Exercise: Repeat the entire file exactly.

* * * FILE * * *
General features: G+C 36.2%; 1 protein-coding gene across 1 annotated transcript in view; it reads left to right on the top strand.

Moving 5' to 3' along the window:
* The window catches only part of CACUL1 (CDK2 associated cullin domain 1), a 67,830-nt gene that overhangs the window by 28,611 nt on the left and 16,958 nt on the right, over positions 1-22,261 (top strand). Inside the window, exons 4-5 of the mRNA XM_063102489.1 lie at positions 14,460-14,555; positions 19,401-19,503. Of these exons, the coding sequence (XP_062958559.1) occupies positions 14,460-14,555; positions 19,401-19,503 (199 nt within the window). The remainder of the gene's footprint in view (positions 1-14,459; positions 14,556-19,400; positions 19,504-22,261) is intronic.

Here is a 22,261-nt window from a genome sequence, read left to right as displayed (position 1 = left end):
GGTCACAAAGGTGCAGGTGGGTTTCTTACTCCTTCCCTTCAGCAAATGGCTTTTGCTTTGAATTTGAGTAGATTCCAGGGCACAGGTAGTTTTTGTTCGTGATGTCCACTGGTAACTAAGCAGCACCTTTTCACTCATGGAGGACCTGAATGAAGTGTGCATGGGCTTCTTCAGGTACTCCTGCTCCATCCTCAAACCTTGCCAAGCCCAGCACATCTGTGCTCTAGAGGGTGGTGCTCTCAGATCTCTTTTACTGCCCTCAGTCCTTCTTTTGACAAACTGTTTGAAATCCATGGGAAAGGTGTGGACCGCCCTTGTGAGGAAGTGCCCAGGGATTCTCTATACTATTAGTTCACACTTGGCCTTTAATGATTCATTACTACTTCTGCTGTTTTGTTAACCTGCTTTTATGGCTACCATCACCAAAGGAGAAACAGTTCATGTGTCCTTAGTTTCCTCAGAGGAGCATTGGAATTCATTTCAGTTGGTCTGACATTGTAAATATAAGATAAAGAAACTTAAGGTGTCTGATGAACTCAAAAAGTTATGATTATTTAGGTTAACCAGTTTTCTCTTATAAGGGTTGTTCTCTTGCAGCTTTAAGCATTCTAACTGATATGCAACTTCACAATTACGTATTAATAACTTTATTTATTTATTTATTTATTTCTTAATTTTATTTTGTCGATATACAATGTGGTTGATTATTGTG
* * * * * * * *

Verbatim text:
General features: G+C 36.2%; 1 protein-coding gene across 1 annotated transcript in view; it reads left to right on the top strand.

Moving 5' to 3' along the window:
* The window catches only part of CACUL1 (CDK2 associated cullin domain 1), a 67,830-nt gene that overhangs the window by 28,611 nt on the left and 16,958 nt on the right, over positions 1-22,261 (top strand). Inside the window, exons 4-5 of the mRNA XM_063102489.1 lie at positions 14,460-14,555; positions 19,401-19,503. Of these exons, the coding sequence (XP_062958559.1) occupies positions 14,460-14,555; positions 19,401-19,503 (199 nt within the window). The remainder of the gene's footprint in view (positions 1-14,459; positions 14,556-19,400; positions 19,504-22,261) is intronic.

Here is a 22,261-nt window from a genome sequence, read left to right as displayed (position 1 = left end):
GGTCACAAAGGTGCAGGTGGGTTTCTTACTCCTTCCCTTCAGCAAATGGCTTTTGCTTTGAATTTGAGTAGATTCCAGGGCACAGGTAGTTTTTGTTCGTGATGTCCACTGGTAACTAAGCAGCACCTTTTCACTCATGGAGGACCTGAATGAAGTGTGCATGGGCTTCTTCAGGTACTCCTGCTCCATCCTCAAACCTTGCCAAGCCCAGCACATCTGTGCTCTAGAGGGTGGTGCTCTCAGATCTCTTTTACTGCCCTCAGTCCTTCTTTTGACAAACTGTTTGAAATCCATGGGAAAGGTGTGGACCGCCCTTGTGAGGAAGTGCCCAGGGATTCTCTATACTATTAGTTCACACTTGGCCTTTAATGATTCATTACTACTTCTGCTGTTTTGTTAACCTGCTTTTATGGCTACCATCACCAAAGGAGAAACAGTTCATGTGTCCTTAGTTTCCTCAGAGGAGCATTGGAATTCATTTCAGTTGGTCTGACATTGTAAATATAAGATAAAGAAACTTAAGGTGTCTGATGAACTCAAAAAGTTATGATTATTTAGGTTAACCAGTTTTCTCTTATAAGGGTTGTTCTCTTGCAGCTTTAAGCATTCTAACTGATATGCAACTTCACAATTACGTATTAATAACTTTATTTATTTATTTATTTATTTCTTAATTTTATTTTGTCGATATACAATGTGGTTGATTATTGTG